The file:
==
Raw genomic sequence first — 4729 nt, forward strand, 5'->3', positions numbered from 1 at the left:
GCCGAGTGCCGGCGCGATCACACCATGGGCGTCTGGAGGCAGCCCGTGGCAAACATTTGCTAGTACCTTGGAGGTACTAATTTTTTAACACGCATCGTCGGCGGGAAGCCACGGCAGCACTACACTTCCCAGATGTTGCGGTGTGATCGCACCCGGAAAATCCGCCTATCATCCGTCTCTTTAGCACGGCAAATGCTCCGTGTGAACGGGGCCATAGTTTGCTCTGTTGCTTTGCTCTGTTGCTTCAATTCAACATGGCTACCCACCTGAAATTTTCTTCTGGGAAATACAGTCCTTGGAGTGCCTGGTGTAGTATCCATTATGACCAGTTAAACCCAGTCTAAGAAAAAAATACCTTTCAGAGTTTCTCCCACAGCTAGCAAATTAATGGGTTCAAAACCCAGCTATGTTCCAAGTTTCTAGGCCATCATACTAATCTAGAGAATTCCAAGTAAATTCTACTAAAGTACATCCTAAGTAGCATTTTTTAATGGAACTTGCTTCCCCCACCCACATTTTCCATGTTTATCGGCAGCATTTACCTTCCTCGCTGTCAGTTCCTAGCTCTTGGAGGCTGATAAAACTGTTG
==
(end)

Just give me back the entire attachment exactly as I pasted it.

Raw genomic sequence first — 4729 nt, forward strand, 5'->3', positions numbered from 1 at the left:
GCCGAGTGCCGGCGCGATCACACCATGGGCGTCTGGAGGCAGCCCGTGGCAAACATTTGCTAGTACCTTGGAGGTACTAATTTTTTAACACGCATCGTCGGCGGGAAGCCACGGCAGCACTACACTTCCCAGATGTTGCGGTGTGATCGCACCCGGAAAATCCGCCTATCATCCGTCTCTTTAGCACGGCAAATGCTCCGTGTGAACGGGGCCATAGTTTGCTCTGTTGCTTTGCTCTGTTGCTTCAATTCAACATGGCTACCCACCTGAAATTTTCTTCTGGGAAATACAGTCCTTGGAGTGCCTGGTGTAGTATCCATTATGACCAGTTAAACCCAGTCTAAGAAAAAAATACCTTTCAGAGTTTCTCCCACAGCTAGCAAATTAATGGGTTCAAAACCCAGCTATGTTCCAAGTTTCTAGGCCATCATACTAATCTAGAGAATTCCAAGTAAATTCTACTAAAGTACATCCTAAGTAGCATTTTTTAATGGAACTTGCTTCCCCCACCCACATTTTCCATGTTTATCGGCAGCATTTACCTTCCTCGCTGTCAGTTCCTAGCTCTTGGAGGCTGATAAAACTGTTG